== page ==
Schwartz Center honors Boyte for compassionate care

Schwartz Center honors Boyte for compassionate care

Dr. Rick Boyte, professor of pediatrics and division chief of pediatric palliative medicine at Batson Children's Hospital, has been named one of six finalists for the 2015 Schwartz Center National Compassionate Caregiver of the Year (NCCY) Award. 

The Schwartz Center for Compassionate Healthcare, a national nonprofit leading the movement to bring compassion to every patient-caregiver interaction, selected six healthcare providers throughout the U.S. for the prestigious award.

"I am overwhelmed by this honor," Boyte said. "I cannot think of anything more meaningful in health care than to be identified as a compassionate caregiver.  I am deeply grateful to everyone who supported my nomination. This definitely marks a highpoint in my career."  

Boyte has worked at Batson for more than 20 years and spent the first 16 of those in the Pediatric Intensive Care Unit. He credits those years and the families he encountered there with steering him towards palliative care.

Palliative care began as an outgrowth of hospice care and was first recognized by the American Board of Medical Subspecialties in 2006.  Unlike hospice care, palliative care begins at diagnosis and is administered concurrently with curative care and regardless of whether the result is death or cure.

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People of the U: Keith Armstrong

What do chainmaille jewelry and the armor medieval knights wore to protect themselves in battle have in common? 

Everything, says a University of Mississippi Medical Center senior systems administrator.

Keith Armstrong crafts beautiful necklaces, earrings and bracelets from metal rings of many sizes, using the very process employed to create heavy chainmaille shirts, leggings and coifs during the Middle Ages for military knights who could afford it.

"It's actually all the same thing," Armstrong said. "Jewelry came about from the leftover rings from the making of chainmaille armor. They'd put the rings together in different configurations to make jewelry out of it. It's one of the oldest forms of jewelry-making."

Armstrong has tried his hand at many crafts, including decorative knots and leather work. Making chainmaille is a great creative outlet, he said.

"I call myself a jeweler, and my specialty is chainmaille," he said. "I had a friend in college 20-something years ago that actually did chainmaille armor as a hobby. I got bored one night and started making the jewelry as gifts and to keep myself occupied. Then I started giving away pieces, and then people started offering to pay for it."

Armstrong uses pliers to fashion rings made of soft metals, including silver, gold, stainless steel and aluminum. "I use a lot of surgical steel. It's hypoallergenic and strong," he said.

The ring sizes vary, with the most common size being about 16 millimeters. "There's no limit on a size, other than it being practical," Armstrong said. "The size of the rings depends on how complicated the pattern is. The thickness of the rings also plays into it."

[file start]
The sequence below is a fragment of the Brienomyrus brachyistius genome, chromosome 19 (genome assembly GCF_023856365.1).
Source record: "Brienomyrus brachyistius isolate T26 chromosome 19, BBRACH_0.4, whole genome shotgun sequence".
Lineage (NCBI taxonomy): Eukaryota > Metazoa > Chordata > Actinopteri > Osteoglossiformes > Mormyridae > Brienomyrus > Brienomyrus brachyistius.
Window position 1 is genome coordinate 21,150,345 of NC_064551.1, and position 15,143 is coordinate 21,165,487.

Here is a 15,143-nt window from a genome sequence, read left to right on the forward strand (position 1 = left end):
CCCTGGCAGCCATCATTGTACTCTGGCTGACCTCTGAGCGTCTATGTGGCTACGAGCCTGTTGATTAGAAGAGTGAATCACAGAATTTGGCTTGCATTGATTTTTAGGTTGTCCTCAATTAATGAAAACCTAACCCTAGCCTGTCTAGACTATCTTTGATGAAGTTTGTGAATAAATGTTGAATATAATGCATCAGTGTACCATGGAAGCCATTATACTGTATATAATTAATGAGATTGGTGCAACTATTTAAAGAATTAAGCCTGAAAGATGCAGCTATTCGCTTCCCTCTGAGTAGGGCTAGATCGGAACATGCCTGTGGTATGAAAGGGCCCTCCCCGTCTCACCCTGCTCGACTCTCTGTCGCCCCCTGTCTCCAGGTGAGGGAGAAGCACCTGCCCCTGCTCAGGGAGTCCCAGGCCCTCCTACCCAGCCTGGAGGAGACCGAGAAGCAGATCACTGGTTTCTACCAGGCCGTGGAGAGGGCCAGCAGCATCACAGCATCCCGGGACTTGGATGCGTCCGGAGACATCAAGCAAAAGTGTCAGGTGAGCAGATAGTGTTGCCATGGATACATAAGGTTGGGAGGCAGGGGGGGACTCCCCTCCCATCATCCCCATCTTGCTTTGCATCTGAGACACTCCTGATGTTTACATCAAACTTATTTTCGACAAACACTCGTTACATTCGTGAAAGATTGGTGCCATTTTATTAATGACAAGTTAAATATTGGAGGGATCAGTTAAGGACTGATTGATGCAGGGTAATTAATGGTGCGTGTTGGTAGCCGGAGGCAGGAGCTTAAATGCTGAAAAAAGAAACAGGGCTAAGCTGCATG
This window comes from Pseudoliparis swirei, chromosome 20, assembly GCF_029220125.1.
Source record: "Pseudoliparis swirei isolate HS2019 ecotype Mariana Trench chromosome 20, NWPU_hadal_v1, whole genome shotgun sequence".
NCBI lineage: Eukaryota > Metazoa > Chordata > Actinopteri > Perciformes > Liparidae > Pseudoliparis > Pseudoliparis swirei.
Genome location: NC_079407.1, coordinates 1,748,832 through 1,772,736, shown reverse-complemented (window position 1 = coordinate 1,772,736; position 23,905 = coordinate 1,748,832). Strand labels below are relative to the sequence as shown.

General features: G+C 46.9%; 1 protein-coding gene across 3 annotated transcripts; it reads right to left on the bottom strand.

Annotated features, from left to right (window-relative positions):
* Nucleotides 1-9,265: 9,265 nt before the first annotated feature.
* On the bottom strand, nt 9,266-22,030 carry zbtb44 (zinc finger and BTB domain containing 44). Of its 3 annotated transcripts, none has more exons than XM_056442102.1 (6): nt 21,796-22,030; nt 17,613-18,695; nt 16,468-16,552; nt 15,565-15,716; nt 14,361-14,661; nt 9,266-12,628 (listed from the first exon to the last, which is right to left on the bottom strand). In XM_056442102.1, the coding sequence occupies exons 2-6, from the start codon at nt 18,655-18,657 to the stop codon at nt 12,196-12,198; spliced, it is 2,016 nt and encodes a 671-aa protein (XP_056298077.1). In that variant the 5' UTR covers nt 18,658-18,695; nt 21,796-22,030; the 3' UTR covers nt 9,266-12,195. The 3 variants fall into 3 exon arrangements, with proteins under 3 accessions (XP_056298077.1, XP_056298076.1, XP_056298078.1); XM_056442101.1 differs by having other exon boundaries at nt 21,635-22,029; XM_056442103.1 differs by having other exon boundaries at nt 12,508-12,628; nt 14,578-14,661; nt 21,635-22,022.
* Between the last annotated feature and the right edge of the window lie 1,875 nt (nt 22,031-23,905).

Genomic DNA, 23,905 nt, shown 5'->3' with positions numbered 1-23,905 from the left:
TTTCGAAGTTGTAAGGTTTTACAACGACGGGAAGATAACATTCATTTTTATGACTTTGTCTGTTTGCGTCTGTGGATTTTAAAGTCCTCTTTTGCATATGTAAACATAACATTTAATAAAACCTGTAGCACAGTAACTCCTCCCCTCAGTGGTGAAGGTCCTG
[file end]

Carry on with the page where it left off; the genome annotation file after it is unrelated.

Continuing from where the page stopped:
There are dozens of patterns that chainmaille jewelers can use in making jewelry, but the most common one - the four in one - was also the most common pattern used to make actual armor.

"It's four rings linked into a ring, with four connections per ring," Armstrong explained. "You start with one ring, and you connect four rings to it. Everyone starts with that, because it's the most simple. You use different patterns, because it gets boring to do the same thing over and over."

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People of the U: Keith Armstrong

UMMC staff receive service recognition

UMMC staff receive service recognition

The Medical Center is proud to acknowledge those employees who will celebrate service anniversaries this week:

25 Years

Therman Luckett, materials distribution assistant manager, Shipping Receiving

20 Years

Stephanie Jackson, nurse, University Physicians (Lakeland Otolaryngology)

Diane McBride, central services supervisor, Sterile Processing

Carolyn Tate, food preparation specialist, Food and Nutrition Services

15 Years

Mark Randall, flight transport nurse, Helicopter Transport

10 Years

Amy Adcox, orthotist, School of Medicine (Orthopedic Surgery)

Carrie Colbert, administrative assistant, Heart Transplant

Angela Compere, volunteer coordinator, Volunteers

Sallye Greene, education administrator, School of Medicine (Surgery Education Office)

Bruce Hollingsworth, communications specialist, Mississippi Med-Com

Christiann Jackson, pharmacy tech, Pavilion Retail Pharmacy

5 Years

Sandra Browne, utilization review nurse, University Hospital (Coordinated Care)

Carolyn Butler, participant recruiter, School of Medicine (Infectious Diseases)

Krissa Daniels, diagnostic sonographer, University Physicians (Women's Mirror Lake)

Lisa Jackson, nurse anesthetist, School of Medicine (Anesthesiology)

Ashley Johnson, researcher, School of Medicine (Pharmacology and Toxicology)

Tara Mays, neurophysiology technician, Neurophysiology

Christopher Mosley, technician, Nuclear Medicine

Dr. Satira T. Perry, physician, Rural Health Clinics

Rachel Spencer, diagnostic sonographer, University Physicians (Women's Mirror Lake)

Lou Wells, inpatient nurse, Antimicrobial Services

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Blood drive, Edelman Lecture highlight week's events

A number of interesting events is scheduled for the upcoming week at the Medical Center.

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Blood drive, Edelman Lecture highlight week's events
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